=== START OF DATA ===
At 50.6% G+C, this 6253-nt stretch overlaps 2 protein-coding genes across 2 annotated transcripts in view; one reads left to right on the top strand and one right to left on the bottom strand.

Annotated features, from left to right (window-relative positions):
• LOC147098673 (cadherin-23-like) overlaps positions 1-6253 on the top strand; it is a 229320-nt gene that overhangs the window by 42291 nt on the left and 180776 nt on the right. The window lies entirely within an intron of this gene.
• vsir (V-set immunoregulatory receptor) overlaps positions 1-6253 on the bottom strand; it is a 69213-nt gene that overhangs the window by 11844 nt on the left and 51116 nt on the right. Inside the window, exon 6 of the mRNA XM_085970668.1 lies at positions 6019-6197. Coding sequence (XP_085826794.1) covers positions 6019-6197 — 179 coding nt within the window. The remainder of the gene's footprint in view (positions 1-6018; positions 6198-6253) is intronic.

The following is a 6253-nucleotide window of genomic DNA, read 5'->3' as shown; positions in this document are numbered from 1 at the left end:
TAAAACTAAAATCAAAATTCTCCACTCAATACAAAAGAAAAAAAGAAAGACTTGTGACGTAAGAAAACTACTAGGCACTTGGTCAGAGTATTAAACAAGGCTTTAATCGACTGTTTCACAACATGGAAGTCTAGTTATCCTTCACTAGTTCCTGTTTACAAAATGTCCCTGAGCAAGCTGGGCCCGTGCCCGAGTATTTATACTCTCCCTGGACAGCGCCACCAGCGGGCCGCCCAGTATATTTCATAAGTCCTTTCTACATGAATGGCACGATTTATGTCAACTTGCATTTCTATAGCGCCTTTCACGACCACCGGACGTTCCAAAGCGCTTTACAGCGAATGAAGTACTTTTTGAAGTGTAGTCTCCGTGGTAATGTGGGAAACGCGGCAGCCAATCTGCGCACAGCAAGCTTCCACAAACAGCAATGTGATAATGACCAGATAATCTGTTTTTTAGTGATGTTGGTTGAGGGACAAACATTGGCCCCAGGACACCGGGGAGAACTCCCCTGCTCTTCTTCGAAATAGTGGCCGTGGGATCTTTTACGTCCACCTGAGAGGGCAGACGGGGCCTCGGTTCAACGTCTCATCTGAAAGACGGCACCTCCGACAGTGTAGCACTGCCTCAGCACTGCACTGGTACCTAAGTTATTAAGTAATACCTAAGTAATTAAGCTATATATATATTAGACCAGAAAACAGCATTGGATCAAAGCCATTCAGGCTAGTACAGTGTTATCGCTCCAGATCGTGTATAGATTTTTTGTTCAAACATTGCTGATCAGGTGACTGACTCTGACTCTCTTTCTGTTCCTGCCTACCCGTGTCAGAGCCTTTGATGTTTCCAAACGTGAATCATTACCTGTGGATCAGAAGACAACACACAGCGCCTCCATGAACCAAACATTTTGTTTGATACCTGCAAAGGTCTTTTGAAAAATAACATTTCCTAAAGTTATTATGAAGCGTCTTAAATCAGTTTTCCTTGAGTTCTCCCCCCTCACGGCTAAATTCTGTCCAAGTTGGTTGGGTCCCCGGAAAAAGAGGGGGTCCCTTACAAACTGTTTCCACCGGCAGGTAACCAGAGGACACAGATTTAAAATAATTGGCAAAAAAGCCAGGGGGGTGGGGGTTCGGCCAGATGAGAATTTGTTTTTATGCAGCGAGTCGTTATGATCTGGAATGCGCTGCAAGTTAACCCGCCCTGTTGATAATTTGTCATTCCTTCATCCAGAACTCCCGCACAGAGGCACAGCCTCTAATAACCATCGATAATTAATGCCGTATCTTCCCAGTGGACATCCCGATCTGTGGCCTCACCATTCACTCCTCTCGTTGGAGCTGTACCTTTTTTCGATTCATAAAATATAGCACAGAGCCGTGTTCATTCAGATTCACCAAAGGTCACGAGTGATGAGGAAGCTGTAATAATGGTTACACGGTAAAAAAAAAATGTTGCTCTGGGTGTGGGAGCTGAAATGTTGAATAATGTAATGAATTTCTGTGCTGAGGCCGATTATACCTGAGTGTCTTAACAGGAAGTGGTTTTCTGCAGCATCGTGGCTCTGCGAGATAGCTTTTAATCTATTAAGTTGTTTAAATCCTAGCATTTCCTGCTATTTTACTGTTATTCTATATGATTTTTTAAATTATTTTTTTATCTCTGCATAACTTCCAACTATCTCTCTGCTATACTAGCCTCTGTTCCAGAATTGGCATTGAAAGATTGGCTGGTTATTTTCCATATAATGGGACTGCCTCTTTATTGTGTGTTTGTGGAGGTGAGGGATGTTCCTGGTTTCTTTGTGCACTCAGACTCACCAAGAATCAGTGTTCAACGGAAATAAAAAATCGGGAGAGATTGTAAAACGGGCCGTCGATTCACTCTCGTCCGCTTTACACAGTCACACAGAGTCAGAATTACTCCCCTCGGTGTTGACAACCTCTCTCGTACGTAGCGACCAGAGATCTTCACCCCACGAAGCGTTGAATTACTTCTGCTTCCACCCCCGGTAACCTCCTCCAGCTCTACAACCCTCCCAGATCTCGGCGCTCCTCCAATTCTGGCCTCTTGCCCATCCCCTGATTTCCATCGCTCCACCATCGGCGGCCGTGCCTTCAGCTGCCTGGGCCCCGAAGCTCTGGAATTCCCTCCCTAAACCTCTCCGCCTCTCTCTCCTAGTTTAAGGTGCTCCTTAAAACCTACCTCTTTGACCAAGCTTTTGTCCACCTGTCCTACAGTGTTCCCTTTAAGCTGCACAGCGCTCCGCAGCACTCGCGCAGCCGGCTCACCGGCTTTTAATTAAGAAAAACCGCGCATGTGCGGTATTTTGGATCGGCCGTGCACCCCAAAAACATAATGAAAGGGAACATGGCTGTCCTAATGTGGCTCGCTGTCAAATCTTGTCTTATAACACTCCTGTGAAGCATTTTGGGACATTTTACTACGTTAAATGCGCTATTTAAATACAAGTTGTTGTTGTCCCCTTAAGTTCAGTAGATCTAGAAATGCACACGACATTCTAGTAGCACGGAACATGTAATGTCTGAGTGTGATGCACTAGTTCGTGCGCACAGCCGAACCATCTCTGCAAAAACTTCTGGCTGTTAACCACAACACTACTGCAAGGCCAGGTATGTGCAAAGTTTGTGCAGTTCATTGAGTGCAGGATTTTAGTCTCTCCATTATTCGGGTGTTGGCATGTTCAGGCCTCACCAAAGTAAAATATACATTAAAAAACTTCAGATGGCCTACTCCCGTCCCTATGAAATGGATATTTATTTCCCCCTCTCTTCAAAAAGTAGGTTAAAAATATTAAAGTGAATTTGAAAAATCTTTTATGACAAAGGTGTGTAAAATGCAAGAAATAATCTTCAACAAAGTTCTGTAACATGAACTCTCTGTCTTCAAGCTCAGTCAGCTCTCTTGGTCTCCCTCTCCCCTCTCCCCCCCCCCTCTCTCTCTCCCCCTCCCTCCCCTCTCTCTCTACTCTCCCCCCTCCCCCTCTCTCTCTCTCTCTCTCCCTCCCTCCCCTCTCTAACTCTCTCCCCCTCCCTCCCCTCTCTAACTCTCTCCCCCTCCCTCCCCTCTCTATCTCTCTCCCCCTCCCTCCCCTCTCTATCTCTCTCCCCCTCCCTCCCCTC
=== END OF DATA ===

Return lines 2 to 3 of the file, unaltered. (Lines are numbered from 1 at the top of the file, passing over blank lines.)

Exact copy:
Annotated features, from left to right (window-relative positions):
• LOC147098673 (cadherin-23-like) overlaps positions 1-6253 on the top strand; it is a 229320-nt gene that overhangs the window by 42291 nt on the left and 180776 nt on the right. The window lies entirely within an intron of this gene.